For a day, these students taught me
When I walked into Jackie Ritchie’s Learning English And Parenting Skills classroom behind Meadow View Elementary, about 20 pairs of eyes swung up to meet mine. I was immediately nervous.
Aside from Ritchie’s, mine was the only Caucasian face in the room — all the other people there were Latino, originally from Mexico or Guatemala. They were all mothers of children in the Shelby County school system, and they were all working hard to better themselves so they, in turn, could better their children’s lives.
I wasn’t sure if they’d trust me enough to be honest with me while I was talking with them. After all, I planned to take their words and publish them for all to see — it was possible they might not want that.
I was pleasantly mistaken, however.
They were happy to talk, happy to answer questions, share their goals and speak their minds.
They spoke about how they want to be proficient enough in English to be able to help their children with homework and how they want to make sure their kids have the opportunity to go to college and get good jobs.
They told us about how when they go to the hospital or the emergency room, sometimes doctors and nurses won’t attempt to communicate with them unless there is an interpreter there.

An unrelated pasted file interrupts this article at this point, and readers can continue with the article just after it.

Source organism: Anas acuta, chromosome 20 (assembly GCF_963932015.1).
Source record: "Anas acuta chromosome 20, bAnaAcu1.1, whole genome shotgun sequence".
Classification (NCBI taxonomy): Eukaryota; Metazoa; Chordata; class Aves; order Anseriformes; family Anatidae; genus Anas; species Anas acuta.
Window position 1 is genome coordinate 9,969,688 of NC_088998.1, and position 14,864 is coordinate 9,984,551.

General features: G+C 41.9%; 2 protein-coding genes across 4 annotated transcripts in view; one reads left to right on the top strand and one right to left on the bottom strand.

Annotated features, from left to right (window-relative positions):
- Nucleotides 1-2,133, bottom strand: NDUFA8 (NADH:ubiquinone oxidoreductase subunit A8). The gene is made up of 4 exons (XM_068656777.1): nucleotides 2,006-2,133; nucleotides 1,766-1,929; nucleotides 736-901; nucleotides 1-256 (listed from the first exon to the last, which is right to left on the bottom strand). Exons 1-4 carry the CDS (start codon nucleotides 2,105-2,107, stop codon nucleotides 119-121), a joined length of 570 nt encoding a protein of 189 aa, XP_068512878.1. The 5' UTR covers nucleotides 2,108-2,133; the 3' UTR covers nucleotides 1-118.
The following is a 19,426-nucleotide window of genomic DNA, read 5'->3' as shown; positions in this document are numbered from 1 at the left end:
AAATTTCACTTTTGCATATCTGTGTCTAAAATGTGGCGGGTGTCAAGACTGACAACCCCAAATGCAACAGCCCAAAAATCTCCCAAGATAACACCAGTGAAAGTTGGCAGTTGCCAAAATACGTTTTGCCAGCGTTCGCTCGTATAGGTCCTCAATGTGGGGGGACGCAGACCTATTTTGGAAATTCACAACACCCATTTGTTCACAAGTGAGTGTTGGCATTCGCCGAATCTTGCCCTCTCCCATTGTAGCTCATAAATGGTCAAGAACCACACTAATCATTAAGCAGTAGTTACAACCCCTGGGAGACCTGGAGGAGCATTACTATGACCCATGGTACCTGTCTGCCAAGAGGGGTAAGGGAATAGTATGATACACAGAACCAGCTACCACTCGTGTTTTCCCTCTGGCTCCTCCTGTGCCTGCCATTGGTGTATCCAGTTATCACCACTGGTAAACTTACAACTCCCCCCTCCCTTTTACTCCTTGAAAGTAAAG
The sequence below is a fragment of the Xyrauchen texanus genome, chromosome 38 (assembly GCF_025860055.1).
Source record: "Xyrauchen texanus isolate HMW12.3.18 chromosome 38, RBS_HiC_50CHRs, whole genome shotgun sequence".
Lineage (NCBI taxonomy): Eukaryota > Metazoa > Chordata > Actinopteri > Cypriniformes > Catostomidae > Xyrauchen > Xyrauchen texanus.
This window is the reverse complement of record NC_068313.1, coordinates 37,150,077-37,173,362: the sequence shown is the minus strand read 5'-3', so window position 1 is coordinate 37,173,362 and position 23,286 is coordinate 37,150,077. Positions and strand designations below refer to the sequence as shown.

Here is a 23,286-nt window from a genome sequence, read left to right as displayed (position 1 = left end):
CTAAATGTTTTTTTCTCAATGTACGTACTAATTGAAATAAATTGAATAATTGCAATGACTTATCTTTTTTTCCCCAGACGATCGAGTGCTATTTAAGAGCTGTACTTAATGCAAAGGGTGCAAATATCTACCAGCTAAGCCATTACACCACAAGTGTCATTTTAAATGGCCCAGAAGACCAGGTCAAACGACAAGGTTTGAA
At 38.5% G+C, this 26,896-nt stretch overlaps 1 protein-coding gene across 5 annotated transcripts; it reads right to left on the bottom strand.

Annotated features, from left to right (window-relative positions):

They also told us about how they don’t want an interpreter everywhere they go —they genuinely want to learn English, not have it spoon-fed to them.
Not long after I entered the room, two local nursing students also came in.
The LEAPS class often hosts college students who are there to observe for their courses.
Several times during the course of the discussion, I looked over to see the nursing students’ mouths open in astonishment as they listened.
I found small details I shared with these parents. I learned about how the ‘th’ sound, so important in English, is sometimes hard for Spanish-speakers to form because it doesn’t exist in Spanish.
I can understand that. As a child, I had to go to speech therapy. The ‘s’ sound, especially at the beginning of words such as ‘six,’ still bedevils me.
It was just another in a line of learning experiences I’ve had in my journalism career.
I’m sure those nursing students learned something that day. I certainly did.
Amy Jones is the associate editor for the Shelby County Reporter. She can be reached at 669-3131 ext. 30 or by e-mail at firstname.lastname@example.org.